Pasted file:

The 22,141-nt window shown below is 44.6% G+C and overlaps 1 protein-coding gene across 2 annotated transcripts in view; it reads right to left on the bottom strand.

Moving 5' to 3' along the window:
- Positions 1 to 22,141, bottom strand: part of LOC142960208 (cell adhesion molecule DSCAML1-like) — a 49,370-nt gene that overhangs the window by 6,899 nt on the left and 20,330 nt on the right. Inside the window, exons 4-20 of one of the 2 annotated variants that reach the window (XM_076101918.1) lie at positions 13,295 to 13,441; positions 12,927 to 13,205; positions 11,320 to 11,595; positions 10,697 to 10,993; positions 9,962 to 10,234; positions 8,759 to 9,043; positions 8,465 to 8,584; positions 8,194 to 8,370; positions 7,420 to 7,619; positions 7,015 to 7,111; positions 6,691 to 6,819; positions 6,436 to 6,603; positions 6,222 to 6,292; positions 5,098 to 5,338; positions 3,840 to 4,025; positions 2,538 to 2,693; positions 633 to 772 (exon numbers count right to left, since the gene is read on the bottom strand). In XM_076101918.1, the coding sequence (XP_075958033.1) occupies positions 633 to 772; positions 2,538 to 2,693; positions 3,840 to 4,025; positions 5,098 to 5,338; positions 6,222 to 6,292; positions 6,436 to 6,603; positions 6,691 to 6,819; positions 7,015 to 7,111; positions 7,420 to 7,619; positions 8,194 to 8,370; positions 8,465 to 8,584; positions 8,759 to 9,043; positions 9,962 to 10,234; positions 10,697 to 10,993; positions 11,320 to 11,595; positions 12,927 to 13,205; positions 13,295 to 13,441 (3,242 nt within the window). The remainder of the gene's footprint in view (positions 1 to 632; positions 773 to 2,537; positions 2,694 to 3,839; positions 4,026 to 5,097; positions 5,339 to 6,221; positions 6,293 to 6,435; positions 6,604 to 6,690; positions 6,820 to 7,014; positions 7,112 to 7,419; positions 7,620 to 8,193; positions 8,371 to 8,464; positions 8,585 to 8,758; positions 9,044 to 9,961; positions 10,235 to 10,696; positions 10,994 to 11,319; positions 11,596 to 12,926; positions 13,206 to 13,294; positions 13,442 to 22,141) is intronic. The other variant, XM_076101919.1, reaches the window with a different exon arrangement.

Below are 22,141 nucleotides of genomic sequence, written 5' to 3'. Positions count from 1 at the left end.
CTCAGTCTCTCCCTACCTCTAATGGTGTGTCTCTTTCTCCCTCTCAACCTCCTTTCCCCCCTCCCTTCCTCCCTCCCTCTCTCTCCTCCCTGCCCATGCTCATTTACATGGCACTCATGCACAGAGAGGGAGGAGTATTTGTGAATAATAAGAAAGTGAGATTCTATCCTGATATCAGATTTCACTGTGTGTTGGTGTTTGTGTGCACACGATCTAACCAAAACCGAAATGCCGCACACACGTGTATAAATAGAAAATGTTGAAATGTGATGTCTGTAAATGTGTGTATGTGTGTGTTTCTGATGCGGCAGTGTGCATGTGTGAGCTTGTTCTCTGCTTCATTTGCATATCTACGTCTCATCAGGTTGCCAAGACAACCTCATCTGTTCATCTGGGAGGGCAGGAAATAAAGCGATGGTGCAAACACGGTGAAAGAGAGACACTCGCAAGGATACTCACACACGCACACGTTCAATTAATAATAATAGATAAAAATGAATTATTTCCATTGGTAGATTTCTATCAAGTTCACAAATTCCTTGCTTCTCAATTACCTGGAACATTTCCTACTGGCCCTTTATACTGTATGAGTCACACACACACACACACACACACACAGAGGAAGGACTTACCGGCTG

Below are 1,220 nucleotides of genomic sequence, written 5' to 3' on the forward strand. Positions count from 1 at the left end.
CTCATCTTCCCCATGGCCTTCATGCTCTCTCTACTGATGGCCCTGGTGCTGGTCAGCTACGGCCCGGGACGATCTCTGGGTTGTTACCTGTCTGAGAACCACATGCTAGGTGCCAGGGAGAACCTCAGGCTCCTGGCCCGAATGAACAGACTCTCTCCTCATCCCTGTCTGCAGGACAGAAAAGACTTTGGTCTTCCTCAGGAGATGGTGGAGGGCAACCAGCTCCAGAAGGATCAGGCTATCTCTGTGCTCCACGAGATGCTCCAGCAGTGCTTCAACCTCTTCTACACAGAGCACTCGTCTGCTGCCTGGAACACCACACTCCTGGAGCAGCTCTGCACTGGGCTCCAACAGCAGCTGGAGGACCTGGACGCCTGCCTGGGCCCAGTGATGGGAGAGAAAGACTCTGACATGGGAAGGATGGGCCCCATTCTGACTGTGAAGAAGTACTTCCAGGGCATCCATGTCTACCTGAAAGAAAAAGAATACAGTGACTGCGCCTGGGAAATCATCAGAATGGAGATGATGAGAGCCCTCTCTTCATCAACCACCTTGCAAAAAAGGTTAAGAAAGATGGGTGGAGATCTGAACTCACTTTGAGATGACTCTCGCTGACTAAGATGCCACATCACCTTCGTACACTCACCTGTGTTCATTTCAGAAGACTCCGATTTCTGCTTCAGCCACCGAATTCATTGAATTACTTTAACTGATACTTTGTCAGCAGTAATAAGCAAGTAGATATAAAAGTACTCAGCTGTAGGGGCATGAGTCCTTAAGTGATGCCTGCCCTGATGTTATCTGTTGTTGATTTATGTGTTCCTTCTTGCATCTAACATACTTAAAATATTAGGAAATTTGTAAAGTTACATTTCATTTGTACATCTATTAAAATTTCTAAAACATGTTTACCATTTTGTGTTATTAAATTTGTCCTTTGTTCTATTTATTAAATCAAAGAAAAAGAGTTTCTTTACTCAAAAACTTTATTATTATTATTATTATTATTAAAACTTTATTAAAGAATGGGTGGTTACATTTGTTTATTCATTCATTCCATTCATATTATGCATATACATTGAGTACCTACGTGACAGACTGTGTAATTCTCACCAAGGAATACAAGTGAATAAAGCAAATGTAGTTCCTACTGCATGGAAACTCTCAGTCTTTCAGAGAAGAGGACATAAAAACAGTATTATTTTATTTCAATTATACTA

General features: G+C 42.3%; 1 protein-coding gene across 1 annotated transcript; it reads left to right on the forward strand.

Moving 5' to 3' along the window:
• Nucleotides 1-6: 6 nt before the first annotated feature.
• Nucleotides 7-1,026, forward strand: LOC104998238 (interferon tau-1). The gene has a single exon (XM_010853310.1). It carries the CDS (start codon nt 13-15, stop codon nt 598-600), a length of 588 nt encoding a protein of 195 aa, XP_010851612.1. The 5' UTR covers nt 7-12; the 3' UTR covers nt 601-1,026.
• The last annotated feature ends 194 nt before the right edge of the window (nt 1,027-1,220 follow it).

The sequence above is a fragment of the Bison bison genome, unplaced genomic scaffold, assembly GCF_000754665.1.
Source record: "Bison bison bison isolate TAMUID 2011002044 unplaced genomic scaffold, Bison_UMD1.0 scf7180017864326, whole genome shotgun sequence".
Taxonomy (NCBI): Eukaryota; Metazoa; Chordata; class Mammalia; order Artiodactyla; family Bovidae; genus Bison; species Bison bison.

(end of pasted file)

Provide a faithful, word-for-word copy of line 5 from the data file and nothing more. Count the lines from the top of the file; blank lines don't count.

CTCAGTCTCTCCCTACCTCTAATGGTGTGTCTCTTTCTCCCTCTCAACCTCCTTTCCCCCCTCCCTTCCTCCCTCCCTCTCTCTCCTCCCTGCCCATGCTCATTTACATGGCACTCATGCACAGAGAGGGAGGAGTATTTGTGAATAATAAGAAAGTGAGATTCTATCCTGATATCAGATTTCACTGTGTGTTGGTGTTTGTGTGCACACGATCTAACCAAAACCGAAATGCCGCACACACGTGTATAAATAGAAAATGTTGAAATGTGATGTCTGTAAATGTGTGTATGTGTGTGTTTCTGATGCGGCAGTGTGCATGTGTGAGCTTGTTCTCTGCTTCATTTGCATATCTACGTCTCATCAGGTTGCCAAGACAACCTCATCTGTTCATCTGGGAGGGCAGGAAATAAAGCGATGGTGCAAACACGGTGAAAGAGAGACACTCGCAAGGATACTCACACACGCACACGTTCAATTAATAATAATAGATAAAAATGAATTATTTCCATTGGTAGATTTCTATCAAGTTCACAAATTCCTTGCTTCTCAATTACCTGGAACATTTCCTACTGGCCCTTTATACTGTATGAGTCACACACACACACACACACACACACAGAGGAAGGACTTACCGGCTG